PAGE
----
• SPST is an Open Drain or Collector BJT switch with a clamp diode
      • vs
      • SPDT action of a complementary driver where source Z is always low except during transient or crossover with deadtime during which there is a transient for V=L*di/dt

Having designed hundreds of boards in my career, I know it is possible to do what you are attempting designing a PCB before understanding all the issues, and you WILL learn from the process that there are better ways. These ways require much testing and scope analysis using all the principles you have been taught.

This is my simple advice above test parts of the circuit until they meet all your criteria; e.g. heat rise, performance, EMI, cost and time then try to measure this performance in terms of a specification that you can later Test and Verify ( or instruct someone else to do the same)

  • When you have good specs ( that meet customer expectations or yourself)

    • and pass them, with your own devised Design Validation Tests (DVT) or compare with datasheet
    • you end up with a perfect example design
    • good luck and remember these principles.
  • compare your Linear Solenoid waveform under load pressure and see if there is room for improvement.

  • to do this properly , you need a scope, and a variable lab supply and good shielded pair cable and a selection ferrite beads for single and wire pairs. enter image description here

Remember this: the solution is much easier after you understand all the problems by looking for them.

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I don't think you need any special current regulators. At least not to start with.

I am concerned that you have written -12V and Gnd together connected to all the FET sources which are switching the solenoid coils.

Get a multimeter and measure the open circuit DC resistance of the solenoid coils. Then add a series resistor to the coil to limit the current to 1.8A with 12V.

Pay careful attention to peak power conditions as well as average power. This will tell you what sort of power supply you need.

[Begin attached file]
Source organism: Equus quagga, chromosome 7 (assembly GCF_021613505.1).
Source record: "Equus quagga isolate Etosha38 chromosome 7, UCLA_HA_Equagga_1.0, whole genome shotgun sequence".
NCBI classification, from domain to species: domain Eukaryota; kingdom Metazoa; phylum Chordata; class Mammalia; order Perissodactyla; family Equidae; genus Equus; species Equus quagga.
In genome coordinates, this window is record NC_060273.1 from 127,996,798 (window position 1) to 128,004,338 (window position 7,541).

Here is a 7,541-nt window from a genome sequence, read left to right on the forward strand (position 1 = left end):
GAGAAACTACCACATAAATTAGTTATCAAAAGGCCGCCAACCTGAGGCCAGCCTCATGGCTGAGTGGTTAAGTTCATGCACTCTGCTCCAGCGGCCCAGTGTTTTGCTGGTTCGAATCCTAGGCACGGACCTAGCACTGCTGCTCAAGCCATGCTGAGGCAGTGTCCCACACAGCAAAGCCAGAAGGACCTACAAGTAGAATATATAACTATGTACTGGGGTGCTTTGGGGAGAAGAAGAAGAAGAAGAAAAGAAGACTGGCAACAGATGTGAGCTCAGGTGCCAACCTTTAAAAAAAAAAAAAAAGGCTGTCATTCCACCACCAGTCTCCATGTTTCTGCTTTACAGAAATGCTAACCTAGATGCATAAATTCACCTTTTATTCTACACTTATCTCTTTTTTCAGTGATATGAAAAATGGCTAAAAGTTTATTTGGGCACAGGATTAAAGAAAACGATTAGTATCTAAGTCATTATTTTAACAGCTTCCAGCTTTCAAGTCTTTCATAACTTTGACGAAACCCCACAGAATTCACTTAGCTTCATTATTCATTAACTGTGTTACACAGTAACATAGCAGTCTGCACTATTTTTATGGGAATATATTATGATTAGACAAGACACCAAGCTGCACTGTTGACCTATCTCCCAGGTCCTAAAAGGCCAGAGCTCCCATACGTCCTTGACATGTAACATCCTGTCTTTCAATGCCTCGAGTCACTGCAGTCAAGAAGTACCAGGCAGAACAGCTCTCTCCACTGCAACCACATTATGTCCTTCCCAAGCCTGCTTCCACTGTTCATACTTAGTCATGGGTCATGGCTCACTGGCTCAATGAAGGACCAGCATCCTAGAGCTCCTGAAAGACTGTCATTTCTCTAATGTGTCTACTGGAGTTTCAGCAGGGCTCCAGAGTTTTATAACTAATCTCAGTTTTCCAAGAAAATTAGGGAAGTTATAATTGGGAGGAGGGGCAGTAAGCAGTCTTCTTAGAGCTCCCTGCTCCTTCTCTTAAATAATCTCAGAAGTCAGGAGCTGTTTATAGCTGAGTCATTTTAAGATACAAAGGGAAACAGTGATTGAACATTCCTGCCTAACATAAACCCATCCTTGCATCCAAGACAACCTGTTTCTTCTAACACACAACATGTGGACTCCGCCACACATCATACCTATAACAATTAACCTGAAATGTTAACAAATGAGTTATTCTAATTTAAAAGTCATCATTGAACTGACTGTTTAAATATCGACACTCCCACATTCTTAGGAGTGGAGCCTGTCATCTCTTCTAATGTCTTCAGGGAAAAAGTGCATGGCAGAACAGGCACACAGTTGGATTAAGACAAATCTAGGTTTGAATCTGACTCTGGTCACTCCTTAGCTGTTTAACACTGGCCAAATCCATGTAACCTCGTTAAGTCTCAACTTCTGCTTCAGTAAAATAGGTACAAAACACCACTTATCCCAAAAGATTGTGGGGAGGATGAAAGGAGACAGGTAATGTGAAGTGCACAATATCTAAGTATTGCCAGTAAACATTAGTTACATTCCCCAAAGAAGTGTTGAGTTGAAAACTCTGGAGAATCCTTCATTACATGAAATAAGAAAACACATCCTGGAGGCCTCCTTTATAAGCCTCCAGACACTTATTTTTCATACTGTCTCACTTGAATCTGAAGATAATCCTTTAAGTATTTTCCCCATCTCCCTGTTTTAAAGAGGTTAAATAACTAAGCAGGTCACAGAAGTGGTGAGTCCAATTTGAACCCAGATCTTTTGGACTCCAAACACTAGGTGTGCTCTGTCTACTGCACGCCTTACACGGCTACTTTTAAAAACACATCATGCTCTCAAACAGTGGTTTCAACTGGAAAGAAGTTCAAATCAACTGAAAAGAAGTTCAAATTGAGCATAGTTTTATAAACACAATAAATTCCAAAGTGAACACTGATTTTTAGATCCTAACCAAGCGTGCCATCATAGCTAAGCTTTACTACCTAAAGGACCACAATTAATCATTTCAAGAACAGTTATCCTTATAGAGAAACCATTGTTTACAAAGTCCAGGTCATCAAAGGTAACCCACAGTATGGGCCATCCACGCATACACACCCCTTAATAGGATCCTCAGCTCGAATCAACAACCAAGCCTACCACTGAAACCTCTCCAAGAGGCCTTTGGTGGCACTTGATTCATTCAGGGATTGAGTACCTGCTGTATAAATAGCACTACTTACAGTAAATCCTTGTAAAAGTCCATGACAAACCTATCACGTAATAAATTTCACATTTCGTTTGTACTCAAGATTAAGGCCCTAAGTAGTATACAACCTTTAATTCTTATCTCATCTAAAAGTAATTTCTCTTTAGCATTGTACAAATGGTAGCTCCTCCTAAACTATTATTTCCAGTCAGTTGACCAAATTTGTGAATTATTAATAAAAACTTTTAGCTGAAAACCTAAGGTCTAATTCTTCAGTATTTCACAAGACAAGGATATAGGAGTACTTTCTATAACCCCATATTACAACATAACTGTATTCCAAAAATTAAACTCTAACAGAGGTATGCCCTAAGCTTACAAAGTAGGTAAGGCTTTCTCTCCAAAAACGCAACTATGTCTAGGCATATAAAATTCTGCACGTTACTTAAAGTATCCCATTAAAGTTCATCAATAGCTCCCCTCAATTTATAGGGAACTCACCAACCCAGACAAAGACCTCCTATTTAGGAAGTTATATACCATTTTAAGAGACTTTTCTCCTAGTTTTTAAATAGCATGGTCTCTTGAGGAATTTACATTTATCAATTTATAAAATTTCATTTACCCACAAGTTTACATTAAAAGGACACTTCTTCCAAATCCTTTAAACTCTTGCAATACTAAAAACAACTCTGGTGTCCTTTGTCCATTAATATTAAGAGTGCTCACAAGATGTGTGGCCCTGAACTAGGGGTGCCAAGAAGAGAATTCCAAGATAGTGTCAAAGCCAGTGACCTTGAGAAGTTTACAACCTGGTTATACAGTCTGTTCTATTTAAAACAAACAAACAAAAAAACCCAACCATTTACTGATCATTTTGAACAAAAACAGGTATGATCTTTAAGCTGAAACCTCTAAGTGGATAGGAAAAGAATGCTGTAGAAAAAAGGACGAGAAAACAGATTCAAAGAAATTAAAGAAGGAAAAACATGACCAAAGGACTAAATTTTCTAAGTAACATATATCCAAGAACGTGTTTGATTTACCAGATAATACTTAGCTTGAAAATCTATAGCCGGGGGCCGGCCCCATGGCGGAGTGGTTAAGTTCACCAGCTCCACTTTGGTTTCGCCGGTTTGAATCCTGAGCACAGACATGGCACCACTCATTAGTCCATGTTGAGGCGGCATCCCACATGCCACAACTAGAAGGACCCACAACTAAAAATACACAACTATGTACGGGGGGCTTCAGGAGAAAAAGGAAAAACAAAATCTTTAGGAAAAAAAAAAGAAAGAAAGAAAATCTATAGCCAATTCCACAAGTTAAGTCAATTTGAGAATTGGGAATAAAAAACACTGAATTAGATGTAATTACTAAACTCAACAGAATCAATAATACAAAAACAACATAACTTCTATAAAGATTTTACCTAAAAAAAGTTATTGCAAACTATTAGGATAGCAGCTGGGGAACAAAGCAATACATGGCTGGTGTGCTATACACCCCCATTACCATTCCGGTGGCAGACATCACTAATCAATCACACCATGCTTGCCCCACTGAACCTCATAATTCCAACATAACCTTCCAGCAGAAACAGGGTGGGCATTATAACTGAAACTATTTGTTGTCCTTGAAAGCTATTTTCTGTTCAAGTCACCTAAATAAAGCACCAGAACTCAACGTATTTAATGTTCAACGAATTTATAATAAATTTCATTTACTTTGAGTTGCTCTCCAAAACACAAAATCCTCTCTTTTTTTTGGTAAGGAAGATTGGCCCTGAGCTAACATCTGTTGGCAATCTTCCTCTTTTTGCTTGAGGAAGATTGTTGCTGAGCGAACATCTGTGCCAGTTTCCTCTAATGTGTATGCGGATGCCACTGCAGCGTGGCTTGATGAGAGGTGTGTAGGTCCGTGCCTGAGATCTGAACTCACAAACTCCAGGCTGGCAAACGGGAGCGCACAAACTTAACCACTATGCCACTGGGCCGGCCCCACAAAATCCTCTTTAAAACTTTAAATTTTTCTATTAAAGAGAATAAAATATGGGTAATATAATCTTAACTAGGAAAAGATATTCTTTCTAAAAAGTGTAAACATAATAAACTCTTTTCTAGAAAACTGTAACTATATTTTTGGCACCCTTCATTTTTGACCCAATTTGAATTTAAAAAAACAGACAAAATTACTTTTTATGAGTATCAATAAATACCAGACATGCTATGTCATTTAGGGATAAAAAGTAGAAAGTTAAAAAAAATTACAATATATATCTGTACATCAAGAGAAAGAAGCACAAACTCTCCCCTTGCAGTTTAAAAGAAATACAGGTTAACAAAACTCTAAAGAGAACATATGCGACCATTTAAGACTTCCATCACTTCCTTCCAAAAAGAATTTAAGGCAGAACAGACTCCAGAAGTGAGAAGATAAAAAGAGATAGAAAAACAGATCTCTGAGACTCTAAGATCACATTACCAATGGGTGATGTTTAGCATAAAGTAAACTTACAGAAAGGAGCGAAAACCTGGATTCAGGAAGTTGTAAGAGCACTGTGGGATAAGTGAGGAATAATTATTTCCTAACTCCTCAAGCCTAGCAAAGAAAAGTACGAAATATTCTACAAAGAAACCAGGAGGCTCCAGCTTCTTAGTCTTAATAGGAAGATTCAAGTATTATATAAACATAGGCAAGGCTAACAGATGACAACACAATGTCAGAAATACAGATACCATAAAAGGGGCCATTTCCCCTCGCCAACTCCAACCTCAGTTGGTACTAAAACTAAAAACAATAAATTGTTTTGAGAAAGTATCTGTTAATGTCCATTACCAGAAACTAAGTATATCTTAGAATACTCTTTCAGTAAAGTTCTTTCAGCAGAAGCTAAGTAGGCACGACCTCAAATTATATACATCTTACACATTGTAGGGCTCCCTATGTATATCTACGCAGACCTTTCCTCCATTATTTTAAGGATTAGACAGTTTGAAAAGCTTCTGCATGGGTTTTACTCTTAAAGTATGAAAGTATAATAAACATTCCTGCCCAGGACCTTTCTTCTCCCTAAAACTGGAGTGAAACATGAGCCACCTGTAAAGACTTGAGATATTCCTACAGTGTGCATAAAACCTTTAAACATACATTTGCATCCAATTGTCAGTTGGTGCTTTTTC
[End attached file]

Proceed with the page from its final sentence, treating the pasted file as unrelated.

I suspect your power supply is not meeting your peak power requirements. Edit: OP is using a car battery which is ample power in this case.

Design it with a little bit of headroom with respect to PWM control so that you never need to go to 100% (say 95% max duty)

The 12V supply for the solenoids can be separate from the PSU for the controller.

Hope this helps.

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  • \$\begingroup\$ Thank you for your help! The power supply is a AGM battery, 12v and 200Ah.. it is very big.. do you think it is not enough to power the solenoids? \$\endgroup\$ – Marcus Barnet Oct 25 '16 at 14:51
  • \$\begingroup\$ Oh sorry didnt realise you were using a car battery! That is plenty although the terminal voltage will be slightly higher than 12V, more like 12.7V-13V when fully charged. \$\endgroup\$ – crowie Oct 25 '16 at 14:56
  • \$\begingroup\$ @MarcusBarnet do you have a multimeter? And please tell me that the -12V is a mistake on your schematic? \$\endgroup\$ – crowie Oct 25 '16 at 14:59
  • \$\begingroup\$ Yes and -12v is obviously a mistake on the design.. -12v is ground.. sorry.. \$\endgroup\$ – Marcus Barnet Oct 25 '16 at 15:03
  • \$\begingroup\$ The solenoid manufacturer said me that it is normal if the valve drains 3A when it is cold. Above 30 degrees, the valves drains about 2A. He said that if I won't limit the current to 2A, I will have different behaviors between cold and warm system. When the valve is cold, the oleodynamics motor will spin faster since the solenoid drains more current.. but i think this is not a problem for me.. \$\endgroup\$ – Marcus Barnet Nov 3 '16 at 2:46